The construction of the platform is essentially a "pig sty" of recycled sleepers for the main structure with a recycled sleeper decking.  Both ends sport a traditional ramp to ground level.  Of interest is the platform height on all the Camden "wayside" examples, which appear to be at a lower level than normal platform height and this possibly has more to do with these location being of a lowly stature in the scheme of things rather than anything else. Graham's Hill had a small waiting room with a skillion roof which I have decided to mount on a sleeper stack base only because of the lack of any evidence (that I have) to the contrary.  Indeed I have no actual dimensions for this location at all and all dimensions modelled have been visually scaled off photographs.

So...while the Cream Shed project referred to in earlier posts has had the landscaping done and is in the process of drying ( a lengthy process in Southern Tableland Winters )...I have made a start on the Graham's Hill wayside station and hopefully I will get a chance over the weekend to complete the main structure and it will then join the queue of  cameos awaiting landscaping....As per usual I will post progress as it occurs.

There are many journals and books with reference to this line...but for those interested... in Byways Of Steam 21 there is a story of the Camden Line and within is a page devoted to photos of the wayside stations...

The Basic Platform Assembly

With Decking Now Added

Waiting Room Frame and Cladding Awaiting Fitment
Waiting Room Base Added...Waiting Room Shed and Handrails Will Complete The Scene...


Monday, 10 June 2013

Cream Shed Part 2...And Another Bout Of The Yips.


While I did manage to "fly under the domestic radar" for most of the weekend...Some self imposed changes to my little project did hold up proceedings a little.  I have this little affliction when modelling a specific project and while I have normally over researched the intended subject well beforehand and have it all planned in my head...I tend to get the yips when sitting at the work bench, itching to begin, which sees me scurry off to do some more research before the glue is opened and the paint jars are unsealed.  I guess you can never do enough research....but this last minute procrastination can be very frustrating...

While on the subject of research...there is one interesting point about Cream Sheds that does deserve a mention.  The vast majority of skillion roofed railway structures are designed and sited so that the roof slopes towards the track and the humble little Cream Shed does the exact opposite.  I have no idea as to the reason for this intriguing anomaly....but even some of the departmental "General Arrangement" drawings and the invaluable Greg Edwards drawings of the Type E sheds, show the slope towards the track just like the rest of the platform structures.  I have spent countless hours perusing all research material and photos and I cannot find one example that follows the government guidelines.  All photos I have show the roof sloping away from the track.  If any one can point me to an opposite example, I would be appreciative.    One word of caution ( hard learned advice ) is to never blindly utilise the "General Arrangement" drawings as the only source of information when researching an item....I have found too many times that the "As Built" structures can vary modestly or hugely from these drawings...The reason for these deviations are many and varied and deserves a post all of it's own...but not for now...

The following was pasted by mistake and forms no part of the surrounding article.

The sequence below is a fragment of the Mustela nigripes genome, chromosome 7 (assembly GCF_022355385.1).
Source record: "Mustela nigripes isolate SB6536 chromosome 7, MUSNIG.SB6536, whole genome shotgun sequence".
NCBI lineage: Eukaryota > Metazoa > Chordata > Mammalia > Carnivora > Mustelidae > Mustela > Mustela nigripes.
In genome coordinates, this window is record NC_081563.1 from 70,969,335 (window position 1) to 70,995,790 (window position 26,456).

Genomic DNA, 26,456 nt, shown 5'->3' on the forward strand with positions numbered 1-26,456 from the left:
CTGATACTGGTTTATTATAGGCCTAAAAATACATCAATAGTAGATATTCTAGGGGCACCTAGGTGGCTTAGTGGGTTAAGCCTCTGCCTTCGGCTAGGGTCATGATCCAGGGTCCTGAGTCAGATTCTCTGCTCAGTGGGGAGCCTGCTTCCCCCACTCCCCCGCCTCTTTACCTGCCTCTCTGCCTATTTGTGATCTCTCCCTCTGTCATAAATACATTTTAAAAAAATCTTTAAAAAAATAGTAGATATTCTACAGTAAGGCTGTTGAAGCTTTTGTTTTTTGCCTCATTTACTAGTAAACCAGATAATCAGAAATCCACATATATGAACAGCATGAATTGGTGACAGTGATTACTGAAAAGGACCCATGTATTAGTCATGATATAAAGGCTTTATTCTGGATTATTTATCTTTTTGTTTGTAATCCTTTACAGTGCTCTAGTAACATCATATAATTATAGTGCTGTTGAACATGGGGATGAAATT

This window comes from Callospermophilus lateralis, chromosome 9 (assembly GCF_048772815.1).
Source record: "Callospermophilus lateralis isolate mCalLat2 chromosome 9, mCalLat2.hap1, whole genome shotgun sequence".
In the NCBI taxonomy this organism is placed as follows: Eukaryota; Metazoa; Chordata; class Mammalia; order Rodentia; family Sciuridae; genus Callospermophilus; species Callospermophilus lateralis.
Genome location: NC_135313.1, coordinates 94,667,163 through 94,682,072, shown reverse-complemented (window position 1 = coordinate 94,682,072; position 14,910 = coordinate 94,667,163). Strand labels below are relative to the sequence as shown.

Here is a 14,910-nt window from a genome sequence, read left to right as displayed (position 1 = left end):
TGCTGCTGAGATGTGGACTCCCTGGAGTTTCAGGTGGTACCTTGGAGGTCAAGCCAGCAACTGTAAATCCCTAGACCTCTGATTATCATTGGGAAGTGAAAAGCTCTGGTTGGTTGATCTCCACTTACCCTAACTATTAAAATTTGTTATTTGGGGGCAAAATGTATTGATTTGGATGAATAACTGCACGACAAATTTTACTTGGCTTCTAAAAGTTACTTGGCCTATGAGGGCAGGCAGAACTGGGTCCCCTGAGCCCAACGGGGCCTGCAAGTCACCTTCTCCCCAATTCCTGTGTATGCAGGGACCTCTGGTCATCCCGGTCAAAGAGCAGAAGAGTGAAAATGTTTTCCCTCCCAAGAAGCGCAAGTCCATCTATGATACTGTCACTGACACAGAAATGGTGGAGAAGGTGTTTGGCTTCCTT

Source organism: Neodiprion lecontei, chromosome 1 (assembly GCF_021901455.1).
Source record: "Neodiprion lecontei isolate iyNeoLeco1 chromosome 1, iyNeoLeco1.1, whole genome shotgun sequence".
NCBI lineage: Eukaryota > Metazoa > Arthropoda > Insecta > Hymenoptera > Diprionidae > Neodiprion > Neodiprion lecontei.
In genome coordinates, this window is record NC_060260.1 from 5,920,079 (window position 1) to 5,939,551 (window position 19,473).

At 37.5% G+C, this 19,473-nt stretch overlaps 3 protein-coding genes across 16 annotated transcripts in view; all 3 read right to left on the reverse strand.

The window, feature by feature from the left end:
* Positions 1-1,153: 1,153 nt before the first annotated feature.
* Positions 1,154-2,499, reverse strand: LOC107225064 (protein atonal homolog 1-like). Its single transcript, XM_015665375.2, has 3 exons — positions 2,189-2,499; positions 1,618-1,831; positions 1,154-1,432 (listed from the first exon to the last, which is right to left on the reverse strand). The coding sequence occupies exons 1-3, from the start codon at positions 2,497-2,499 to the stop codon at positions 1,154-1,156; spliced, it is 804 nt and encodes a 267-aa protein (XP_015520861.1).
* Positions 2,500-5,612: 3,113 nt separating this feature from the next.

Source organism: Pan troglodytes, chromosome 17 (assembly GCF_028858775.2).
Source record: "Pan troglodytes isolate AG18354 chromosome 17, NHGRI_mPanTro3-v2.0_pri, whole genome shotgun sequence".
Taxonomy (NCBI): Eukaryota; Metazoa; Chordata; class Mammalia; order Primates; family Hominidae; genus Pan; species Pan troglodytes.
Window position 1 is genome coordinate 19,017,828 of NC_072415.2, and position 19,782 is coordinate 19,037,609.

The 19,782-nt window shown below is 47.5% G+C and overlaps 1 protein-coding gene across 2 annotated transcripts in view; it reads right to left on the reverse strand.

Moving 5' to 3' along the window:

In my last post I outlined the method in which the shed would be sited and while this was prototypically correct for at least two locations, it quickly became apparent ( to me anyway ) that this fitment was not in the best interests of the overall appearance of the finished scene and a decision was made to modify the plan to a more traditional approach. The attached photos will show what has been achieved as against the description of the planned project in the last post...The scene is far from complete but has been very enjoyable so far.  The completed platform facing will not be wasted and will form the basis of another scene later on.


Saturday, 8 June 2013

A Long Weekend Task


One certain piece of infrastructure that will find a spot on the layout will be a Cream Shed.  Regular readers of this blog will be aware that I have a soft spot for these often overlooked little lineside gems and with the long weekend upon us the time was right to build a cameo scene type mini module that may one day grace the layout.

From my research it would appear that most cream sheds were either a free standing unit with a trackside platform ramped at one or both ends and the whole structure was raised to track level with traditional piers etc....or were positioned on a station platform with the rear of the shed cantilevered on timber or brick piers.  In this case I have decided to utilise a design that I have only ever seen used in one prototype location and this incorporates an earthen type loading bank configuration with timber facing and the shed fitted as per a station platform type arrangement.

As it happens we have the facing the opportunity was taken during the week to at least make a start on the major components and give myself a head start for the weekend.  It would appear that the majority of cream sheds were painted white ( white washed ) when new and as the layout period will span the transition years, I figured that most sheds that still existed at this time would be lacking in maintenance as they fell out of favour as a useable commodity.  In keeping with this logic I have attempted to model a shed that still shows a hint of the paint scheme of the past but in serious need of some TLC which as history has shown was never bestowed on them and in most cases they were unceremoniously demolished as the newer regime of milk product handling took over.

Anyway I have included a couple of shots of progress thus far and I look forward to the weekend as I attempt to bring the scene to life, as best I can.  The shed itself  will have the underfloor detail and weathering added as the scene takes shape and the facing has been partially pre-weathered and awaits burial into the scene.

Hopefully ( if I can stay under the domestic radar ) I will post some more progress over the weekend.